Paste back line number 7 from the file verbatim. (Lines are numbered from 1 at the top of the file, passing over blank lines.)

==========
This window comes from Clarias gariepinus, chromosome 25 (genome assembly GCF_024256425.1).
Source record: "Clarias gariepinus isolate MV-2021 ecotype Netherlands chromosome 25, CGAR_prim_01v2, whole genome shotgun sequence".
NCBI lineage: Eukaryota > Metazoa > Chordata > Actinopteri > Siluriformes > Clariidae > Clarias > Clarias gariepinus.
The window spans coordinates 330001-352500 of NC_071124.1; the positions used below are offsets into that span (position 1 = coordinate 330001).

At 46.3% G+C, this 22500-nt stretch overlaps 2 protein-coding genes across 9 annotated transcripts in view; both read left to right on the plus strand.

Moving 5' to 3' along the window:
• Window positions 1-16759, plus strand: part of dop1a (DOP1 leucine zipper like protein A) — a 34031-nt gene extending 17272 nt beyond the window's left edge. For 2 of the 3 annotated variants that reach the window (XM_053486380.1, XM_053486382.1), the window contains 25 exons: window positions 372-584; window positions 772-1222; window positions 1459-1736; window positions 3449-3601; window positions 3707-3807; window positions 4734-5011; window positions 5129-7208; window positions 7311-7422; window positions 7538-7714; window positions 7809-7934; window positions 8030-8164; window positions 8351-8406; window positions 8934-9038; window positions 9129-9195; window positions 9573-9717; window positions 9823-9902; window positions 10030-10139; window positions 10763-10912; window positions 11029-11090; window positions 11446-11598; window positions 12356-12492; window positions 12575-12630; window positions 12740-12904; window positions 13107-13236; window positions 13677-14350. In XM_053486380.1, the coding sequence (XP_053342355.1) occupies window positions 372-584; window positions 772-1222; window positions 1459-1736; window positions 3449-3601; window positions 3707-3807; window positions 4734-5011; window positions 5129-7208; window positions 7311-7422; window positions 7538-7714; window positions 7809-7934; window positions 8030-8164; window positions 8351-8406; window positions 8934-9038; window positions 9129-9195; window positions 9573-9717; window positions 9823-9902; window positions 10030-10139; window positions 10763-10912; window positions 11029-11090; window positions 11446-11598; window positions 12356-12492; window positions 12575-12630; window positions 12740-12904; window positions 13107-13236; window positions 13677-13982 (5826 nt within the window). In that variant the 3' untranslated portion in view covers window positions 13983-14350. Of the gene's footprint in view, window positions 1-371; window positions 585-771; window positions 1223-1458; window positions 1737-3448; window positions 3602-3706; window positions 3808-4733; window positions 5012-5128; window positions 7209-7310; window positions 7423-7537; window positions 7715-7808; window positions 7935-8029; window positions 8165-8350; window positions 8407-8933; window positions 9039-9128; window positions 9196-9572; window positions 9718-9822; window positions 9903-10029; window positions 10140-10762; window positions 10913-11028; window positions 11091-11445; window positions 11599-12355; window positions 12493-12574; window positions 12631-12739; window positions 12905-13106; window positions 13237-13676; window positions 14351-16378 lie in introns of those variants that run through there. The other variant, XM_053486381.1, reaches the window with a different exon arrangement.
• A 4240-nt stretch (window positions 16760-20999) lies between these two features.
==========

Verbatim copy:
• Window positions 1-16759, plus strand: part of dop1a (DOP1 leucine zipper like protein A) — a 34031-nt gene extending 17272 nt beyond the window's left edge. For 2 of the 3 annotated variants that reach the window (XM_053486380.1, XM_053486382.1), the window contains 25 exons: window positions 372-584; window positions 772-1222; window positions 1459-1736; window positions 3449-3601; window positions 3707-3807; window positions 4734-5011; window positions 5129-7208; window positions 7311-7422; window positions 7538-7714; window positions 7809-7934; window positions 8030-8164; window positions 8351-8406; window positions 8934-9038; window positions 9129-9195; window positions 9573-9717; window positions 9823-9902; window positions 10030-10139; window positions 10763-10912; window positions 11029-11090; window positions 11446-11598; window positions 12356-12492; window positions 12575-12630; window positions 12740-12904; window positions 13107-13236; window positions 13677-14350. In XM_053486380.1, the coding sequence (XP_053342355.1) occupies window positions 372-584; window positions 772-1222; window positions 1459-1736; window positions 3449-3601; window positions 3707-3807; window positions 4734-5011; window positions 5129-7208; window positions 7311-7422; window positions 7538-7714; window positions 7809-7934; window positions 8030-8164; window positions 8351-8406; window positions 8934-9038; window positions 9129-9195; window positions 9573-9717; window positions 9823-9902; window positions 10030-10139; window positions 10763-10912; window positions 11029-11090; window positions 11446-11598; window positions 12356-12492; window positions 12575-12630; window positions 12740-12904; window positions 13107-13236; window positions 13677-13982 (5826 nt within the window). In that variant the 3' untranslated portion in view covers window positions 13983-14350. Of the gene's footprint in view, window positions 1-371; window positions 585-771; window positions 1223-1458; window positions 1737-3448; window positions 3602-3706; window positions 3808-4733; window positions 5012-5128; window positions 7209-7310; window positions 7423-7537; window positions 7715-7808; window positions 7935-8029; window positions 8165-8350; window positions 8407-8933; window positions 9039-9128; window positions 9196-9572; window positions 9718-9822; window positions 9903-10029; window positions 10140-10762; window positions 10913-11028; window positions 11091-11445; window positions 11599-12355; window positions 12493-12574; window positions 12631-12739; window positions 12905-13106; window positions 13237-13676; window positions 14351-16378 lie in introns of those variants that run through there. The other variant, XM_053486381.1, reaches the window with a different exon arrangement.